If someone asked you in Korean about your plans for the weekend, would you understand? What’s the Korean expression for “later on” or the word for “now”? If you want to organize a meeting in Korean with family, friends or colleagues, these are useful things to know.
The Rocket Korean team has created this free audio lesson so you know the questions to ask, and some different ways to reply. That way you can be sure everyone will arrive on the same day at the same time!
You’ll learn lots of useful Korean vocabulary that you can use in all kinds of Korean conversations. Take your time, listen carefully to the Korean pronunciation, and practice saying the words and phrases aloud. Let’s go!
Resources for further reading:
Before we jump into scheduling some social gatherings in Korean, here are a few tips… Although younger Koreans are very westernized, remember to use correct formal expressions when talking to older Korean people. Also, Koreans can be quite sensitive to appearance. Appropriate dress is very important.
In Korea, going out often means hanging out at various types of bang (lit: room) - businesses that offer inexpensive entertainment options. Here are some of them:
Rocket Record lets you perfect your Korean pronunciation. Just listen to the native speaker audio and then use the microphone icon to record yourself. Once you’re done, you’ll get a score out of 100 on your pronunciation and can listen to your own audio playback. (Use a headset mic for best results.) Problems? Click here!
A very popular venue for business and personal meetings where non-alcoholic beverages are served.
A business divided into small rooms (usually for groups of up to 12 people) with karaoke machines, where people get together and sing along to their choice of songs.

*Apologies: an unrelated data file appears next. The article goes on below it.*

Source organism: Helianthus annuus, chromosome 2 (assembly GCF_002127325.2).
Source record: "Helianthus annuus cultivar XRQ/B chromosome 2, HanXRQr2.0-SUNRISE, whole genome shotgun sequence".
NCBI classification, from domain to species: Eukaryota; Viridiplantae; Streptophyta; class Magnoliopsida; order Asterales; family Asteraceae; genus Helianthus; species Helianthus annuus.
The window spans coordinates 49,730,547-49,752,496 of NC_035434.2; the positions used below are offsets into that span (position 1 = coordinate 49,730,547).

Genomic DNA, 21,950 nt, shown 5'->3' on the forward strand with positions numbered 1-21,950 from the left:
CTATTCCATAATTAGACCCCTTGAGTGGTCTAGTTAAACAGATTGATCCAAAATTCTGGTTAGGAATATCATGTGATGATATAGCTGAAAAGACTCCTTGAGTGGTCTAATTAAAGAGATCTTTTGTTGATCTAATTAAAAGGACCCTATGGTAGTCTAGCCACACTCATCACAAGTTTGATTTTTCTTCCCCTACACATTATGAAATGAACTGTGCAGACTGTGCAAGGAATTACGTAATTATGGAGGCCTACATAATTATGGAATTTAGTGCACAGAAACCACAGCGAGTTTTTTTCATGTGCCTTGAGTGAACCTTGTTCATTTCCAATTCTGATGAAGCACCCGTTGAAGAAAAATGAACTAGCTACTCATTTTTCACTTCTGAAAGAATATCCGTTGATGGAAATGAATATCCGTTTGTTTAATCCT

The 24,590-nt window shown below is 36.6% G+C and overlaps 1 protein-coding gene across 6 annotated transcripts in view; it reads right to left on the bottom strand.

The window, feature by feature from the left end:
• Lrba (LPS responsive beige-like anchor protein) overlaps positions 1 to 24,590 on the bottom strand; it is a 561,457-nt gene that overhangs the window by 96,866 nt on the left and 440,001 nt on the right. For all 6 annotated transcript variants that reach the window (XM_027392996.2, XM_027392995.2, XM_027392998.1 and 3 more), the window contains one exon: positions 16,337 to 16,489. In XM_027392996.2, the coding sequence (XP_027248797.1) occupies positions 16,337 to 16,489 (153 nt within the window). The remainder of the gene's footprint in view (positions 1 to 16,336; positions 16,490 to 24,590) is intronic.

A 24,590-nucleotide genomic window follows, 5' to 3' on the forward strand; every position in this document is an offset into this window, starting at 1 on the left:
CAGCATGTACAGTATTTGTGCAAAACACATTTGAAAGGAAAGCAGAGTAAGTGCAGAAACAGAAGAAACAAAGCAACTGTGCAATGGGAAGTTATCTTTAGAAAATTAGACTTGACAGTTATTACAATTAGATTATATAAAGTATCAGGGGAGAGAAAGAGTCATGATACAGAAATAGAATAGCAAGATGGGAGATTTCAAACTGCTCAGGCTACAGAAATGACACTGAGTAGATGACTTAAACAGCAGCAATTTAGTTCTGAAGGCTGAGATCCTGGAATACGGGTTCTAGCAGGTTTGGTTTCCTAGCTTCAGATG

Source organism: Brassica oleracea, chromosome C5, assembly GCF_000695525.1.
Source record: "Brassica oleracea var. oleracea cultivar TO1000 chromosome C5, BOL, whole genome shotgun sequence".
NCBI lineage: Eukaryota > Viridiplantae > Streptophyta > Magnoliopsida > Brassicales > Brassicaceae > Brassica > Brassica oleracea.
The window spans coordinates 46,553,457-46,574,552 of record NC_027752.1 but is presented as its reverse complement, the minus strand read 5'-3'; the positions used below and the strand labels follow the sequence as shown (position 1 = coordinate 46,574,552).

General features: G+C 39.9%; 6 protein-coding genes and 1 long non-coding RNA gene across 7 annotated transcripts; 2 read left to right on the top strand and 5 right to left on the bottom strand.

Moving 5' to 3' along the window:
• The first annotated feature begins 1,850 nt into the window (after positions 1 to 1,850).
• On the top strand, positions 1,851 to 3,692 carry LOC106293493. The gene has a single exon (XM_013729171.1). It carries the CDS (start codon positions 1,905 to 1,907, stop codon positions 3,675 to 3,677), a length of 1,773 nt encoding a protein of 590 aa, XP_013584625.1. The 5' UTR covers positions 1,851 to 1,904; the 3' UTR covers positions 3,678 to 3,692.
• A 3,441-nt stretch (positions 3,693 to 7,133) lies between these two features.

Steam room / Sauna
Special facilities in a public bath for people to read and relax – most open 24 hours.
The Korean equivalent of an internet cafe – a big room, dark, and crowded – attracting computer game players.
Now, let’s have a look at some phrases that are useful to know when inviting someone out…
[…] maw haseyo?
What are you doing […] ?
eebun joomal e
오늘 저녁에 시간 있어요?
Oneul junyuk e shigan itsuyo?
Are you free this evening?
Here are some more time-related words and phrases for you…
yul shi e
at ten o'clock
the day after tomorrow
later or later on
saheul an e
in three days
Suppose your friend is free tonight. You might like to ask if he/she wants to join you for a coffee, cupee, or a meal, bab. Here are some phrases you could use…
Would you like to go (for a) […] ?
Here are some common ways to respond to invitations…
네, 가고 싶어요.
Ne, gago shipuyo.
Yes, I'd love to (go).
죄송하지만 못 가요.
Jwesong hajiman mot gayo.
I'm afraid I can't (go).
죄송하지만 노래 못 해요.
Jwesong hajiman norae mot haeyo.
Sorry, I can't sing.
죄송하지만 춤 못 춰요.
Jwesong hajiman choom mot chuyo.
Sorry, I can't dance.
Naeil eun utdaeyo?
What about tomorrow?
You’ll find that Koreans don’t tend to meet at each other’s home before they go out. The most common place to meet is near a subway station, in front of a department store, or the café or bang (room) they plan to go.
Myutshi e mannayo?
What time will we meet?
Where shall we meet?
Let's meet at…
Yudul shi e
at 8 o'clock
That’s it for this lesson. I hope you enjoyed it!
If you want more lessons on Korean time then I recommend these ones!
Anyoung hee gaseyo!
Sujung Lee: Rocket Korean
Reinforce your learning from this lesson with the Rocket Reinforcement activities!